Whiplash describes neck pain that occurs as a result of an auto accident. Whiplash can also occur from almost any auto accident including motorcycles, in a car, on a go-kart, and even in a golf cart. Speed can also be a factor in whiplash and neck pain injuries. The speed that the cars were traveling at the moment of the auto accident will determine the amount of pressure that the neck will absorb, but this may not be reflected in the amount of physical damage done to the cars. In fact, even at speeds as low as 15 miles per hour may create enough pressure in the neck to cause whiplash to the passengers in the car.
To learn more about how a chiropractor can help you recover from whiplash and neck pain, click here to find a chiropractor near you today for your auto accident injury.
Whiplash happens when a person’s head is jolted forward or backward, and the muscles in the neck are stretched to absorb the majority of the pressure. This abnormal motion and force of the head is the anchor of the pressure on the muscles and tissues, making it very difficult and painful to move the head days and weeks after an auto accident.
Pain in the neck can also be related to a more severe condition of the cervical spine and neck muscles, ligaments, and soft tissues. Traditionally, many of these symptoms are treated medications like painkillers and anti-inflammatories; however, why not treat whiplash and neck pain without surgery or medication?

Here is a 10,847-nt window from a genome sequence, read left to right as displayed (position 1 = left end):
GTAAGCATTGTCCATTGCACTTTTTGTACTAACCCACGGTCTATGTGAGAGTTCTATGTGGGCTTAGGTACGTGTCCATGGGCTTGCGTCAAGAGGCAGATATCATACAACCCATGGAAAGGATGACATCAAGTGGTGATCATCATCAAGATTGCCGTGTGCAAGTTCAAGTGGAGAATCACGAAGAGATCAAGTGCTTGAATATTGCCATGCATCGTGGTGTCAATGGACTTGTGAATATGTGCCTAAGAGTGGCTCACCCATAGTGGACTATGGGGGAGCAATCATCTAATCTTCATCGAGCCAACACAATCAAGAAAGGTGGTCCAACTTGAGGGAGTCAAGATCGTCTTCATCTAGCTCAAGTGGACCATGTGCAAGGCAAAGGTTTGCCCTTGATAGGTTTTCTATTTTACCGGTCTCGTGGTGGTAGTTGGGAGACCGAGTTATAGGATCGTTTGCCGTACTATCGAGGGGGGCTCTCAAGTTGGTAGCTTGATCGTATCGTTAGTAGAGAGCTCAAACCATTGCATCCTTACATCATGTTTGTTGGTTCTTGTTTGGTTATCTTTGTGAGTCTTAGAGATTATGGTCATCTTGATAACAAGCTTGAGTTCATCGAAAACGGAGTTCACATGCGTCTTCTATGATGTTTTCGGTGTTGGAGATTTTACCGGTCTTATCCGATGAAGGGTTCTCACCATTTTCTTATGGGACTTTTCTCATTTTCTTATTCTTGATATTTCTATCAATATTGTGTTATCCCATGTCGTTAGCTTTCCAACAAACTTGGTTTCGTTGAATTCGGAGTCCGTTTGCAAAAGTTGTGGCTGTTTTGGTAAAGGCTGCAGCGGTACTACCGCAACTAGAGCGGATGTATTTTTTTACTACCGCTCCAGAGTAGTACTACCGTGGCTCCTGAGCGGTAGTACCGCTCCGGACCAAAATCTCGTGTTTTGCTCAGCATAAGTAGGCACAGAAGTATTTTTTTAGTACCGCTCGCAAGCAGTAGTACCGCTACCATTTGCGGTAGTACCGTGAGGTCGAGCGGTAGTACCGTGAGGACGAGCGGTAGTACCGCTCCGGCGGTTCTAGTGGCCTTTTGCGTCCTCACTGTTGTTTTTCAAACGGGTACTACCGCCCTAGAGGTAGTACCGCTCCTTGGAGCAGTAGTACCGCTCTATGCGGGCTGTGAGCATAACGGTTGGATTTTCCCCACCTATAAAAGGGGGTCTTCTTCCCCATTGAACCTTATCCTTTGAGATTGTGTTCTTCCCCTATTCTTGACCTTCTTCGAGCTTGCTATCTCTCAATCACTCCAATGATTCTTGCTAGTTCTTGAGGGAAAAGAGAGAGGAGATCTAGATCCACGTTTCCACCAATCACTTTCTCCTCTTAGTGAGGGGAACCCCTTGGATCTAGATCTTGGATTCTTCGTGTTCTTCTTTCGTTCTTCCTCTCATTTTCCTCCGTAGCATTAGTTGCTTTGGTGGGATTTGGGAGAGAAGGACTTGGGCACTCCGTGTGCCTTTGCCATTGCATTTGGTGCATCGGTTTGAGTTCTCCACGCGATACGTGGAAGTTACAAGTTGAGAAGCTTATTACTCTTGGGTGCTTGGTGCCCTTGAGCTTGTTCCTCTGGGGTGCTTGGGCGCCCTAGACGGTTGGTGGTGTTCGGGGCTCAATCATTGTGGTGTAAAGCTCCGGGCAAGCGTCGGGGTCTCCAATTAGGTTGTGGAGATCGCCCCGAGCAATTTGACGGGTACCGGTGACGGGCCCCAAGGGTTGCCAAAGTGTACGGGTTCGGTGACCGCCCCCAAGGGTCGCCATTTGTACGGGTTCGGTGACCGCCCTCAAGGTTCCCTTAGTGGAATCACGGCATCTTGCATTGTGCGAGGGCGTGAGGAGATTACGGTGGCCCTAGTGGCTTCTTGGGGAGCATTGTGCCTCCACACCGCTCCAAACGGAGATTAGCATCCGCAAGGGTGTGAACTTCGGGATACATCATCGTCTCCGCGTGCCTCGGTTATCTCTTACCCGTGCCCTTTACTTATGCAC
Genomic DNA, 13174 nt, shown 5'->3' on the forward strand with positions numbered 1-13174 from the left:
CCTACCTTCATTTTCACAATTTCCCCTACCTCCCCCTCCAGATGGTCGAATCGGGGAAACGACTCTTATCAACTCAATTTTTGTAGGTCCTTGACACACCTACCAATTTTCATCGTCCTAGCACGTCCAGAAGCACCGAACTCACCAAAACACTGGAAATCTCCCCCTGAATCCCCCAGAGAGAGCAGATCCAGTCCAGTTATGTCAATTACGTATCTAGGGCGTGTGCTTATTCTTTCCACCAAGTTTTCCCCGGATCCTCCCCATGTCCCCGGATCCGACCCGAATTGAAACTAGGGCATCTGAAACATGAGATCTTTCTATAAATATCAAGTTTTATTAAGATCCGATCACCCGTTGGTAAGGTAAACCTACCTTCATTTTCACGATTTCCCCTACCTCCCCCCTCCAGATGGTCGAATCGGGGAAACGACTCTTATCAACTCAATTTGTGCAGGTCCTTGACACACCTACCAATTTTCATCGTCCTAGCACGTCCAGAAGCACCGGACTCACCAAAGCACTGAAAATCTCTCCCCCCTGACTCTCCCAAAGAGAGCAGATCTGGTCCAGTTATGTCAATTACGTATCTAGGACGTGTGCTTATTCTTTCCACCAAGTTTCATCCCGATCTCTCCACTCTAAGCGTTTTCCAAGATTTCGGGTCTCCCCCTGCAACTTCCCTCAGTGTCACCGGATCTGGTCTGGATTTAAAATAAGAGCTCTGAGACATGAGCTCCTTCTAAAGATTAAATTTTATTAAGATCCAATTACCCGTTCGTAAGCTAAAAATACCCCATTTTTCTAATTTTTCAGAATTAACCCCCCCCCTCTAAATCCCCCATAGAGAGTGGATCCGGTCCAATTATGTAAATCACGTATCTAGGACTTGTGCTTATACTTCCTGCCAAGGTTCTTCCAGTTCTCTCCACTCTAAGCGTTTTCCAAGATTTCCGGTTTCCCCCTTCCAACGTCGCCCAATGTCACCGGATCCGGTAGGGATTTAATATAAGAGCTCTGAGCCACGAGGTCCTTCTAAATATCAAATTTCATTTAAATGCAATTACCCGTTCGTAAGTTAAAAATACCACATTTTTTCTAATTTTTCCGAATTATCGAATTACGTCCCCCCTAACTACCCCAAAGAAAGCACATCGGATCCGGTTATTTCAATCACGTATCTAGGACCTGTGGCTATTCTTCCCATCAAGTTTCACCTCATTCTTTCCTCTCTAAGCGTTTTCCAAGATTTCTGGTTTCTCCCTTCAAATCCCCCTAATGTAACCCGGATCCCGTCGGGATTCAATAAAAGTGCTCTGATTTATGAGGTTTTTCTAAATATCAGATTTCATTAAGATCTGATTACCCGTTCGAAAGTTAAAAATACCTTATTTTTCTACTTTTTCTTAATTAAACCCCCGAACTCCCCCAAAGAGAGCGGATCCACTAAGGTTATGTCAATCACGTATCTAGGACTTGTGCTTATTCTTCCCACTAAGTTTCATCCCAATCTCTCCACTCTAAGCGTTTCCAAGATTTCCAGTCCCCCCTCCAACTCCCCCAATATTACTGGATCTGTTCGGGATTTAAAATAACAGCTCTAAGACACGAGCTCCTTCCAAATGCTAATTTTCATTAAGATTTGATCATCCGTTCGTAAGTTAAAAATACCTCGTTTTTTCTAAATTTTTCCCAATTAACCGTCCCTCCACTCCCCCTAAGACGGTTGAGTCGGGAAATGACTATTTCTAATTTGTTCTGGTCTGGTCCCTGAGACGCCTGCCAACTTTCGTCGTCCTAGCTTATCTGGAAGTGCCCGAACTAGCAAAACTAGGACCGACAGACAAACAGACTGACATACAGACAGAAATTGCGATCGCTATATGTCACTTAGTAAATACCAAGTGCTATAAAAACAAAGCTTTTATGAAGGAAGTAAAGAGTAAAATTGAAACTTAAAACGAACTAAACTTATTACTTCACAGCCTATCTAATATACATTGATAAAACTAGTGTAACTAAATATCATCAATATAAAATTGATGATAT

When a patient is suffering from whiplash and neck pain, a chiropractor will typically want to closely examine x-rays or MRI scans and perform a physical examination for proper assessment. Measuring the pain is actually one of most difficult things to do for doctors because it’s about communication, and establishing a dialogue about pain between the patient and doctor can be challenging based on the amount of information to obtain in a short amount of time. For instance, a typical assessment will begin with consulting the patient’s health history.
Doctors will want to know if the pain is intermittent or constant, the kind of pain (e.g., stabbing, burning, etc.), pain triggers, when pain is more likely to occur during the day, and how much pain the patient is in on a scale of 0-10. After establishing a dialogue of the patient’s situation and understanding the extent of the pain, doctors will inquire about previous treatments and any medications being taken.
Some doctors may ask the patient to keep a journal of the pain that demonstrates the level of pain that occurs. This will help them better understand the patterns of the condition. A good assessment will help doctors understand what type of treatment will best suit the patient to help relieve the amount of stress they have.
Don’t let whiplash and neck pain prevent you from participating in life! A chiropractor can help. Click here to find a chiropractor near you for your auto accident injury.